Recommended Intakes 

Various factors such as gender, menopausal status, pregnancy, lactation, and genetic variations influence an individual's choline needs. Despite the body's ability to synthesize choline, it's insufficient to meet human requirements entirely. Therefore, recommended adequate intake (AI) levels have been established at 425 mg/day for women, 450 mg/day for pregnant women, 550 mg/day for men, and lactating women (3).

Below, you can find the adequate intake levels for choline based on age and gender, according to the Dietary Guidelines for Americans 2020-2025 (5).

 2 to 34 to 89 to 1314 to 1819 and above

The dietary requirement for choline may be lower in premenopausal women compared to children or other adults, as estrogen stimulates the PEMT gene responsible for choline biosynthesis in the liver. However, some women have different variants of this gene that prevent estrogen from boosting their natural choline production (1, 3). 

In cases of folate or vitamin B9 deficiency, which is also a methyl donor, the demand for dietary choline increases since choline becomes the primary supplier of methyl groups (1).

Foods Rich in Choline

Foods rich in choline include a diverse range of options from both animal and plant sources. Eggs, liver, red meat, poultry, and fish are notable animal-based sources, providing substantial amounts of this essential nutrient. Plant-based sources such as soybeans, broccoli, cauliflower, and certain nuts and seeds also offer significant choline content. 

Below is a list of foods rich in choline according to their average serving sizes per person.

Food Name

Choline Content

Serving Size

Eggs (hard-boiled)147mg50g or 1 large
Soybeans (boiled)82mg172g or 1 cup
Caviar79mg16g or 1 tablespoon
Salmon (cooked, dry heat)77mg85g or 3 ounces
Chickpeas (mature seeds, boiled)70mg164g or 1 cup
Pork (loin, broiled)68mg85g or 3 ounces
Chicken (meat and skin, roasted)56mg85g or 3 ounces
Cauliflower (raw)47mg107g or 1 cup, chopped
Broccoli (raw)28mg148g or 1 NLEA serving
Peanut butter (smooth)20mg32g or 2 tablespoons

If interested, you can also find a list of foods high in choline based on 100g servings.

Approximately half of the choline intake in the U.S. comes from phosphatidylcholine or lecithin, a compound found in many foods. As an emulsifier, it is frequently used as an additive in processed foods, such as salad dressings and margarine, enhancing texture and consistency. Additionally, choline is naturally present in breast milk and is commonly included in commercial infant formulas (1).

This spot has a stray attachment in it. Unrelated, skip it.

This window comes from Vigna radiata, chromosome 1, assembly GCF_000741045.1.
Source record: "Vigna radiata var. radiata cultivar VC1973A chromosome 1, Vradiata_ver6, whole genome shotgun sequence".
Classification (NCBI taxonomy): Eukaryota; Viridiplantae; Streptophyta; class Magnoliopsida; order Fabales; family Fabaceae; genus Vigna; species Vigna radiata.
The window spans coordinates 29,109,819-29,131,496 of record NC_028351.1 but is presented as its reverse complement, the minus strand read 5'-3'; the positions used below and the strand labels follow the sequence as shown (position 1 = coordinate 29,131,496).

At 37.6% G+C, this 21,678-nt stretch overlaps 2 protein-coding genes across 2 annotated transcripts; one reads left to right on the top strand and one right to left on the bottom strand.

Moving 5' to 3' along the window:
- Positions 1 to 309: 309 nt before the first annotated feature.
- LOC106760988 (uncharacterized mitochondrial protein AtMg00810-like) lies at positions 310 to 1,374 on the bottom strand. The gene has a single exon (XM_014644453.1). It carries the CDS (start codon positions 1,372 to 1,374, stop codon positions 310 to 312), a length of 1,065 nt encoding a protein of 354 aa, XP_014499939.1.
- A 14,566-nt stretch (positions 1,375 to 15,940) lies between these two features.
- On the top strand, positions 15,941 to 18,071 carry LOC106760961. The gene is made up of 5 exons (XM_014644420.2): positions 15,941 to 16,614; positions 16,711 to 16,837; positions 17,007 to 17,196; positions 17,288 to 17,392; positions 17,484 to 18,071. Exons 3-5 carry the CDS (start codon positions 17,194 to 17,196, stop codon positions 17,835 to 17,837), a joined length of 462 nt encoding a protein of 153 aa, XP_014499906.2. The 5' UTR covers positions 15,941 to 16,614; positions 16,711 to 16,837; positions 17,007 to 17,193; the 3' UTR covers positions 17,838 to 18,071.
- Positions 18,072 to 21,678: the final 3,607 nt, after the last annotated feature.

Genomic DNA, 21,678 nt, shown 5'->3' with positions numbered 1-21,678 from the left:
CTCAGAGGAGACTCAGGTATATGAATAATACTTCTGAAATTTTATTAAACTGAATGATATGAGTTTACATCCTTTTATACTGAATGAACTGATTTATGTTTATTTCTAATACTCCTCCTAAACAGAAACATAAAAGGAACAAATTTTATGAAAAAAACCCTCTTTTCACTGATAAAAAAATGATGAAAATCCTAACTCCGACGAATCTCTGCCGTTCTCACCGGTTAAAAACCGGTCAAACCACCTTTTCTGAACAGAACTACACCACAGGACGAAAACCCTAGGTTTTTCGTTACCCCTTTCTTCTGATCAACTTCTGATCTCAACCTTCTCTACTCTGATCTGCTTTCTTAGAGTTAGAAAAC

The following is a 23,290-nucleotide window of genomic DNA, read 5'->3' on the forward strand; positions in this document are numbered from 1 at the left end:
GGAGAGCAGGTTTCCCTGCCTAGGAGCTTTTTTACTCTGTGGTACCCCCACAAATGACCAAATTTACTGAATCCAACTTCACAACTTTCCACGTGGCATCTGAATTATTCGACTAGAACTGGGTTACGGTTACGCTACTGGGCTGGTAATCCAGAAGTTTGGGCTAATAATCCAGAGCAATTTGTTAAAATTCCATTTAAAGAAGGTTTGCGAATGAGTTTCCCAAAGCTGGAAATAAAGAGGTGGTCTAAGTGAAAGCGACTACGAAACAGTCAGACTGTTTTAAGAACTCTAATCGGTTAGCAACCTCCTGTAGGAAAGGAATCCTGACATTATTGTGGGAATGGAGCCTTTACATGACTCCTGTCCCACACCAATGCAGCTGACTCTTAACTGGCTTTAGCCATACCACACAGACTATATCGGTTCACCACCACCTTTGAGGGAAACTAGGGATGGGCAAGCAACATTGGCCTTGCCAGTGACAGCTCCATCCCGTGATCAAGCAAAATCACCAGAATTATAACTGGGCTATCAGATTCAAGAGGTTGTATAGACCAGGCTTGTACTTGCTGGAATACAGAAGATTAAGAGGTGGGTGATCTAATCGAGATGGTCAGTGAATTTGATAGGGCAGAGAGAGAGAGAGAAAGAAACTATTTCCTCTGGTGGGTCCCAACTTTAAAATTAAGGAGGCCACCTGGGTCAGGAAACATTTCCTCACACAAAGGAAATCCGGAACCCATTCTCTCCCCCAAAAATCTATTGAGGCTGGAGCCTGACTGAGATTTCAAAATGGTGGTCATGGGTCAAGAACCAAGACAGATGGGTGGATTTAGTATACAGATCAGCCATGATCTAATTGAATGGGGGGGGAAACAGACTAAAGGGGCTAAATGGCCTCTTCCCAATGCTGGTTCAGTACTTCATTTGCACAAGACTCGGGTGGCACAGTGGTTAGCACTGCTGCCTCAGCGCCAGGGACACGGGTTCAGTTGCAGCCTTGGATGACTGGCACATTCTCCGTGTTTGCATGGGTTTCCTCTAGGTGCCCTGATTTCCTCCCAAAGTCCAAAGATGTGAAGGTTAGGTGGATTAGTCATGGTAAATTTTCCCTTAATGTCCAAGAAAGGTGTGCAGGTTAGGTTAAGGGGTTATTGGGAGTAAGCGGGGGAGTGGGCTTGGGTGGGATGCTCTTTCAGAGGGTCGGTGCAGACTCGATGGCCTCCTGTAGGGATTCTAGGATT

Health Benefits and Functions of Choline

Choline is an essential nutrient with numerous health benefits and vital functions in the body. It plays a crucial role in brain development and function, as it is a precursor to the neurotransmitter acetylcholine, which is involved in memory, mood regulation, muscle control, and regulating sleep-wake cycles.

Choline is necessary for maintaining the structural integrity of cell membranes and is involved in the production of compounds essential for fat metabolism, such as phospholipids and lipoproteins. Additionally, choline contributes to homocysteine reduction through being a methyl group donor. 

Choline also supports liver health by aiding in the transport and metabolism of fats and cholesterol, helping to prevent fatty liver disease. 

Below, we will discuss these functions in more depth based on scientific evidence.

Neurological Health and Cognitive Function

Neurological Function

Choline acetyltransferase aids in acetylcholine synthesis, while acetylcholine esterase breaks it down into choline and acetate (6). 

Additionally, citicoline or CDP-choline supplementation has been shown to boost the production and release of neurotransmitters derived from tyrosine, such as noradrenaline, adrenaline, and dopamine.

Citicoline, a choline metabolite, has been used in the management of traumatic brain injury for decades. Research shows that citicoline supplementation can help reduce brain swelling and improve recovery of consciousness and neurological symptoms (7).

Cognitive Function

Various studies have found choline intake to be positively associated with improved cognitive functions, such as verbal and visual memory, learning, processing speed, sustained attention, executive function, and global cognition (6).